The Passing Parade: Cheap Shots from a Drive By Mind

"...difficile est saturam non scribere. Nam quis iniquae tam patiens urbis, tam ferreus, ut teneat se..." " is hard not to write Satire. For who is so tolerant of the unjust City, so steeled, that he can restrain himself... Juvenal, The Satires (1.30-32)

Wednesday, January 04, 2006

SWINE ALERT!: This may surprise you; I know it certainly surprised me, but that’s not too hard to do anymore, what with age creeping up on me; but here in our happy little burg there are ordinances forbidding the citizenry from keeping pigs in their homes for either personal or commercial reasons. The municipal solons also forbid the keeping of cattle, sheep, goats, or emus within the city limits. Somehow or other rabbits, and chickens managed to escape the mass proscription, as did dogs, cats, freshwater aquarium fish, and paranoid schizophrenics. The ban on pigs, however is almost Levitical in its intensity, coming to almost three and a half pages in the city code, those three and a half pages banning almost every possible situation that one might actually have a need for a pig from occurring within the city limits. The only time a pig may show its face here in our happy little burg is if it is on its way to the meat display case at the local supermarket; all other pigs are officially unwelcome here.

Why the local lawmakers despise pigs to this fanatical degree is something of a mystery here; there are no Muslims or Seventh Day Adventists on the city council that I am aware of, and the one Jewish member of the council is an affable sort who does not keep kosher and violates the Sabbath on a fairly regular basis. So, religion does not explain the animus and neither, I fear, does history. After detailed historical research into the subject, I can safely say that pig husbandry was never a significant part of the local economy. Unlike such places as Cincinnati, Ohio, and Secaucus, New Jersey, no stoic pigboys armed with Colt .45 six-shooters and Winchester repeating rifles ever drove a recalcitrant herd of swine through fire and flood, blizzards and Indian attacks to bring the herd into the local train station and send them on to the Chicago slaughterhouses.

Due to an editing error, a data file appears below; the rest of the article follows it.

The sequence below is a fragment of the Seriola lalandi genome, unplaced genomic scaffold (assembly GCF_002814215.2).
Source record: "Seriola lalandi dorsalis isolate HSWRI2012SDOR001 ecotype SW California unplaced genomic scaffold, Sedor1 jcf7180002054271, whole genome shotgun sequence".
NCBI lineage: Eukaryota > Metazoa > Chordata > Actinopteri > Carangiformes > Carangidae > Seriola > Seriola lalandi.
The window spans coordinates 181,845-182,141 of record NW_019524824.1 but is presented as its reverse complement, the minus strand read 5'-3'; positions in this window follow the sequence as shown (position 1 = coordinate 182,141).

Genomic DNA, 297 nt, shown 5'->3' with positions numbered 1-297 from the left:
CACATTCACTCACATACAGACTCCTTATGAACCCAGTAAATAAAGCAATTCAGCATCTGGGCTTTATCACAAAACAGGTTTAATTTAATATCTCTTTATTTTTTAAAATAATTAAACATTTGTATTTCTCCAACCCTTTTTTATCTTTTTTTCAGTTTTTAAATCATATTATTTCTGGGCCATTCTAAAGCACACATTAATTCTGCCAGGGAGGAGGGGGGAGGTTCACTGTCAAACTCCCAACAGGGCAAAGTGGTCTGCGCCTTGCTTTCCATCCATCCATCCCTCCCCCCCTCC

The effects of the law, however, are apparent to everyone who visits our happy little burg. There is not a single living pig anywhere within the city limits. On occasion, of course, one finds the dunderheaded miscreant who does not care about the ban, who snaps his pathetic fingers at such plebian concepts as the rule of law, and tries to use the more remote parts of our town as a base for illegal swine herding. The ingenuity of these criminals knows no bounds; in life, avarice, like necessity, is all too often the mother of invention, but one criminal’s attempt to pass off a Vietnamese potbellied pig at a police DWI checkpoint as the mayor of the slough of urban despond directly across the river from us stretched the bounds of even a civil servant’s credulity.

The scoundrel did not succeed, of course, which goes almost without saying, I think. Our local constabulary has an unbroken record of success in enforcing the pig proscription, and pork pushers and dealers in illegal sausages know better than to try to establish their nefarious businesses here; if so much as one squeal, grunt, or oink is heard anywhere within the city limits, the crack detectives of the Pig Crimes Squad are on the case, leaving no truffle unexamined in their hunt for the illegal swine and then put the swineherds out of business for good. With such an enviable record against the dastardly forces of the underworld, the local constabulary could sit back and enjoy the plaudits of those they protect and serve, to slack off and take it easy, and who would blame them? But they do not, knowing that even a moment’s inattention to their duty, any lessening of their vigilance, and the pigs would be crowding honest citizens off the sidewalks into the streets.